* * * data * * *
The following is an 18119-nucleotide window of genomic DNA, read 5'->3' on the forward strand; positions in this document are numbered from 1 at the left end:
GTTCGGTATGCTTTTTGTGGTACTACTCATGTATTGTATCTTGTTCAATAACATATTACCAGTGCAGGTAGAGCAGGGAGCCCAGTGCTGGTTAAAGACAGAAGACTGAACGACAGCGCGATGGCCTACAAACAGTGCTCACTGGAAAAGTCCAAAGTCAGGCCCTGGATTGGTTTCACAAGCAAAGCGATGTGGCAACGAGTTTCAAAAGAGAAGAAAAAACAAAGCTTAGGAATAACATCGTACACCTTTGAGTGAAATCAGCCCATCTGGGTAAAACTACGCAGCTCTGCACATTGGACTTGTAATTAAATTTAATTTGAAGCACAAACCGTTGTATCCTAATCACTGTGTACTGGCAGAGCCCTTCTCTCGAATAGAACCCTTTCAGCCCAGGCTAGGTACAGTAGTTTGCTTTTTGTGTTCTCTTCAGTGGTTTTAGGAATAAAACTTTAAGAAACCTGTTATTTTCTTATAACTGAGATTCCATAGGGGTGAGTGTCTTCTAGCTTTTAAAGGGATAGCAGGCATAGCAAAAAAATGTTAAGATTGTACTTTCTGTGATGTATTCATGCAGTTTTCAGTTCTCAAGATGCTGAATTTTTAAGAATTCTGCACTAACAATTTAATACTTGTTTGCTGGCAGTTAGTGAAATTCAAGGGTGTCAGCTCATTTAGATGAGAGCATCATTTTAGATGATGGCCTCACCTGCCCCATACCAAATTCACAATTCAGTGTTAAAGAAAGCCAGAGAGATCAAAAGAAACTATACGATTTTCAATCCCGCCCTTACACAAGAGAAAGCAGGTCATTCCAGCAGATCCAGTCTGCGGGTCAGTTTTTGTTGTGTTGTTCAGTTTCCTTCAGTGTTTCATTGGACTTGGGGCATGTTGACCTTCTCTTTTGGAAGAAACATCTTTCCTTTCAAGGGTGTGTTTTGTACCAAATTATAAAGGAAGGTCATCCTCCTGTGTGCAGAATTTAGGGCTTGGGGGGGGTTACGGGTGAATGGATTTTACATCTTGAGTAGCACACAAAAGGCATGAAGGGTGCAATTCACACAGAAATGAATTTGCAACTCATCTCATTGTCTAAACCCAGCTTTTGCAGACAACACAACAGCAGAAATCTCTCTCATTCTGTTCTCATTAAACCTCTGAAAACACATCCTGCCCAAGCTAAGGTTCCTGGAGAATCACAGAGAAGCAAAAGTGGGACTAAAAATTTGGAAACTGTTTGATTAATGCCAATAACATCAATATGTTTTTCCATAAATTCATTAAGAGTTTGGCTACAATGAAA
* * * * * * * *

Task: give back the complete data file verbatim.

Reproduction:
The following is an 18119-nucleotide window of genomic DNA, read 5'->3' on the forward strand; positions in this document are numbered from 1 at the left end:
GTTCGGTATGCTTTTTGTGGTACTACTCATGTATTGTATCTTGTTCAATAACATATTACCAGTGCAGGTAGAGCAGGGAGCCCAGTGCTGGTTAAAGACAGAAGACTGAACGACAGCGCGATGGCCTACAAACAGTGCTCACTGGAAAAGTCCAAAGTCAGGCCCTGGATTGGTTTCACAAGCAAAGCGATGTGGCAACGAGTTTCAAAAGAGAAGAAAAAACAAAGCTTAGGAATAACATCGTACACCTTTGAGTGAAATCAGCCCATCTGGGTAAAACTACGCAGCTCTGCACATTGGACTTGTAATTAAATTTAATTTGAAGCACAAACCGTTGTATCCTAATCACTGTGTACTGGCAGAGCCCTTCTCTCGAATAGAACCCTTTCAGCCCAGGCTAGGTACAGTAGTTTGCTTTTTGTGTTCTCTTCAGTGGTTTTAGGAATAAAACTTTAAGAAACCTGTTATTTTCTTATAACTGAGATTCCATAGGGGTGAGTGTCTTCTAGCTTTTAAAGGGATAGCAGGCATAGCAAAAAAATGTTAAGATTGTACTTTCTGTGATGTATTCATGCAGTTTTCAGTTCTCAAGATGCTGAATTTTTAAGAATTCTGCACTAACAATTTAATACTTGTTTGCTGGCAGTTAGTGAAATTCAAGGGTGTCAGCTCATTTAGATGAGAGCATCATTTTAGATGATGGCCTCACCTGCCCCATACCAAATTCACAATTCAGTGTTAAAGAAAGCCAGAGAGATCAAAAGAAACTATACGATTTTCAATCCCGCCCTTACACAAGAGAAAGCAGGTCATTCCAGCAGATCCAGTCTGCGGGTCAGTTTTTGTTGTGTTGTTCAGTTTCCTTCAGTGTTTCATTGGACTTGGGGCATGTTGACCTTCTCTTTTGGAAGAAACATCTTTCCTTTCAAGGGTGTGTTTTGTACCAAATTATAAAGGAAGGTCATCCTCCTGTGTGCAGAATTTAGGGCTTGGGGGGGGTTACGGGTGAATGGATTTTACATCTTGAGTAGCACACAAAAGGCATGAAGGGTGCAATTCACACAGAAATGAATTTGCAACTCATCTCATTGTCTAAACCCAGCTTTTGCAGACAACACAACAGCAGAAATCTCTCTCATTCTGTTCTCATTAAACCTCTGAAAACACATCCTGCCCAAGCTAAGGTTCCTGGAGAATCACAGAGAAGCAAAAGTGGGACTAAAAATTTGGAAACTGTTTGATTAATGCCAATAACATCAATATGTTTTTCCATAAATTCATTAAGAGTTTGGCTACAATGAAA